A Plunge into Off-grid Solutions Old and New
What did we think of the mop bucket and spinner as a laundry machine? It made it neat and easy to launder single items in a repeatable way for testing. In fact, it was a good deal easier on the hands than wringing. However, you can only spin one item at a time, and as a result it was no faster or drier.
We’ve also tested Laundry Alternative’s Wonder Wash, a modern take on a hand-crank bucket-spinner that dates back to the previous century (See PS March 2007). We also tested their compact plug-in spinner. We tried variations on placing the laundry in a net bag and walking on it; we often laundered a few things at marina showers by tossing them on the shower floor and marching around on them while showering, followed by a good rinse. It worked, but not a miracle-solution.
We still subscribe to the bucket and plunger school. Let the laundry soak for 30 minutes (hot water helps) and then churn away for 5 minutes. There are many variations.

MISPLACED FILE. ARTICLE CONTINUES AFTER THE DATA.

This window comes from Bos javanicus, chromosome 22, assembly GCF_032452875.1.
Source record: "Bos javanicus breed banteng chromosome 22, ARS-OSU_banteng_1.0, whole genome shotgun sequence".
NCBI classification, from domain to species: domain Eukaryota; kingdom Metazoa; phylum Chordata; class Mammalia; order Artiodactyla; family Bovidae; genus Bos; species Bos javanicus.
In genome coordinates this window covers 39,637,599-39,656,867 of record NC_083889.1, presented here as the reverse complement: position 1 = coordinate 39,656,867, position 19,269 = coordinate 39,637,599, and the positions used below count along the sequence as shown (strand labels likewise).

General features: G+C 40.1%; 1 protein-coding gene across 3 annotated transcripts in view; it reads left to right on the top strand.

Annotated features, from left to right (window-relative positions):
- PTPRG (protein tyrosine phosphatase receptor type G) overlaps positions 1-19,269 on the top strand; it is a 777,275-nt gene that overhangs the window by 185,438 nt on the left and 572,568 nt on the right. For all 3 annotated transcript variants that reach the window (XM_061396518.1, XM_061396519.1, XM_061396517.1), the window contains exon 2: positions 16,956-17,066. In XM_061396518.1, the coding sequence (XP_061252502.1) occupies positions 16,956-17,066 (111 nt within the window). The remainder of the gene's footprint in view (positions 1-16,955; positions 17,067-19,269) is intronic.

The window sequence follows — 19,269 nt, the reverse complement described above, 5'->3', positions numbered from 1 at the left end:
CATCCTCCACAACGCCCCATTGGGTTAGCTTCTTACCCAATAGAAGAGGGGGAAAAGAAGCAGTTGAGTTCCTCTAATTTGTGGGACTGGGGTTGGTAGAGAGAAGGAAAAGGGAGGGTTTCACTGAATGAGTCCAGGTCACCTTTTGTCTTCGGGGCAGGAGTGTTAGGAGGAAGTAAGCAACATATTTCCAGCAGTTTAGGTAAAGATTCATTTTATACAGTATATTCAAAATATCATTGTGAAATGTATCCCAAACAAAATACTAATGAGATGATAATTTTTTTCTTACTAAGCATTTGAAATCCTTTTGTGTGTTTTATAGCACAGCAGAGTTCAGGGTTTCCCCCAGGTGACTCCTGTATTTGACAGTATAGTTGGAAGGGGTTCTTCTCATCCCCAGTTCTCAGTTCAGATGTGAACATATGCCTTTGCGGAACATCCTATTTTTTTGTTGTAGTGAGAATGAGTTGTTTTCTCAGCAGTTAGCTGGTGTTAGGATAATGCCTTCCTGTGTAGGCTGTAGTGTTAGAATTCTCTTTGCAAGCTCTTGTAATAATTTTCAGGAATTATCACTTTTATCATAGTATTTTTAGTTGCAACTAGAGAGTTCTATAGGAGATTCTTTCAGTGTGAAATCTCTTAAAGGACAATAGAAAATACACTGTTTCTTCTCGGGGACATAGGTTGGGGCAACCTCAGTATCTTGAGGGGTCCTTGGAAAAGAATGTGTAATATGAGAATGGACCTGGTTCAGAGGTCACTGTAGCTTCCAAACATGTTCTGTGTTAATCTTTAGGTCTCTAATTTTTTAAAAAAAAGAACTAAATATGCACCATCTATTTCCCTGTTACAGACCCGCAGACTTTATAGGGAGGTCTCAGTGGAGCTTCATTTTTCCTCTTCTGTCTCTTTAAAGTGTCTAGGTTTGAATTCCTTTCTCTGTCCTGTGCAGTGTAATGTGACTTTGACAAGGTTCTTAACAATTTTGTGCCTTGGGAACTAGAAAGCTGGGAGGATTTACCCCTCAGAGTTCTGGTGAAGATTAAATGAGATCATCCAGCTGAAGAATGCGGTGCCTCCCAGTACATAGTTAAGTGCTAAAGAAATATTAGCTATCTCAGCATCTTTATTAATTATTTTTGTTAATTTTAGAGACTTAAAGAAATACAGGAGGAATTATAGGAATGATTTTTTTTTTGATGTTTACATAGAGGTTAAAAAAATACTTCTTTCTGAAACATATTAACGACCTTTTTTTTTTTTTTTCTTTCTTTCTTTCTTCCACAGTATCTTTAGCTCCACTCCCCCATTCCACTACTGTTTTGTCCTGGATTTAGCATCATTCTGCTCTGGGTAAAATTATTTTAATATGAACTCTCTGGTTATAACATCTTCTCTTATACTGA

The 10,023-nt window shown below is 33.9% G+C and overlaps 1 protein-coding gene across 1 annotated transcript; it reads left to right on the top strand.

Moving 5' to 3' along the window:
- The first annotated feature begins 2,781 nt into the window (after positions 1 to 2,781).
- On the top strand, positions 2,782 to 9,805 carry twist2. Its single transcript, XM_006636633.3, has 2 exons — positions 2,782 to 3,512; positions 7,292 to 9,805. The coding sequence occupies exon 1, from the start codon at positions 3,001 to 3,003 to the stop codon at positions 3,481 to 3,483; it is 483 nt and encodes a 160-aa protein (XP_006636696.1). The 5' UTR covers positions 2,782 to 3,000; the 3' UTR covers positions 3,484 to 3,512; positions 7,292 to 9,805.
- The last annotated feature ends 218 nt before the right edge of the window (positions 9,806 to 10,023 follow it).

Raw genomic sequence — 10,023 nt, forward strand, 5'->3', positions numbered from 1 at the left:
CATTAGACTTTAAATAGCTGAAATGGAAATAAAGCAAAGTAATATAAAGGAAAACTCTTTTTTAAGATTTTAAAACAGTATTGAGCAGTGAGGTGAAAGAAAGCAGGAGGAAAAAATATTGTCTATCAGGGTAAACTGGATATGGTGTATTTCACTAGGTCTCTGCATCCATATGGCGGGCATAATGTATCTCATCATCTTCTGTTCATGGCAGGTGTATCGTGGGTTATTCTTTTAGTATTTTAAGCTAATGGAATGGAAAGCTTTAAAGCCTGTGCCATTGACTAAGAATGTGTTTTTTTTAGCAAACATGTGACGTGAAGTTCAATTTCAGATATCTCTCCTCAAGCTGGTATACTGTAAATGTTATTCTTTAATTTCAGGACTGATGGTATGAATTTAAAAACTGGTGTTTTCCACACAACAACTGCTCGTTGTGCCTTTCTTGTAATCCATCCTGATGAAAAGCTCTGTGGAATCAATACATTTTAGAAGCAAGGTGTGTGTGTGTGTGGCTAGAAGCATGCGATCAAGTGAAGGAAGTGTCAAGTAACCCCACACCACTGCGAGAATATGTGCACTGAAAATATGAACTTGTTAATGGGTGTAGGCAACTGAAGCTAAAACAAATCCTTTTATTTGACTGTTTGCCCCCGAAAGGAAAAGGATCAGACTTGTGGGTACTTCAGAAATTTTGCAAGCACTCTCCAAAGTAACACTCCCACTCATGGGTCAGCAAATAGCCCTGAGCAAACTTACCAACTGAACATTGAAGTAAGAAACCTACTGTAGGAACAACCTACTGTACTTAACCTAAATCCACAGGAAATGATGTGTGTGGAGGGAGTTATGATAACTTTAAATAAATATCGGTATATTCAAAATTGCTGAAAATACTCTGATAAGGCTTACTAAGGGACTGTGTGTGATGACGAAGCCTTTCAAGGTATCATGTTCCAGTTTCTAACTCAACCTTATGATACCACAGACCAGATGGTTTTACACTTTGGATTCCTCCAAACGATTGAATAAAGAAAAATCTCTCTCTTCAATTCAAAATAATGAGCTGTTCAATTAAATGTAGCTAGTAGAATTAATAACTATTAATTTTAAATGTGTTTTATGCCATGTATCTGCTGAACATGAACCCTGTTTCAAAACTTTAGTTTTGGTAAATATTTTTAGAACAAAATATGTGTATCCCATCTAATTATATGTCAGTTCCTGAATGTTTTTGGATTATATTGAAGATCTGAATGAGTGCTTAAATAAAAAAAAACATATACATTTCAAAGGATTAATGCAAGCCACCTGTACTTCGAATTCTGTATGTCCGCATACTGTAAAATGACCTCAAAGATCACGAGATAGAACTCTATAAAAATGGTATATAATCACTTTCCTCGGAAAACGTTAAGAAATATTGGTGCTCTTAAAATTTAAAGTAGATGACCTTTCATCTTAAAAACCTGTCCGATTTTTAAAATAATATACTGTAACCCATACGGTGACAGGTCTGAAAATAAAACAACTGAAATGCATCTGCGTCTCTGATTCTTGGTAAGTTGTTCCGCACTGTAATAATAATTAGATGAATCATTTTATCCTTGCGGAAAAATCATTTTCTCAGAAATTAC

We’re dating ourselves, but we grew up with a wringer washer, and as a budding engineer, one of our first jobs was fixing the thing when it was overloaded by feeding too much at once. The extreme pressure between the rollers reduced the retained water by about 30 percent, making rinsing more efficient and drying faster, but they can also be hard on clothes. All zippers must be closed. Delicate items should be placed inside T-shirts. Buttons must be folded in or they will crack. They still make clamp-on hand wringers (see the Callinger wringer pictured above), both for people that like it old school or have a cabin, and for car wash towels. They’re not going away.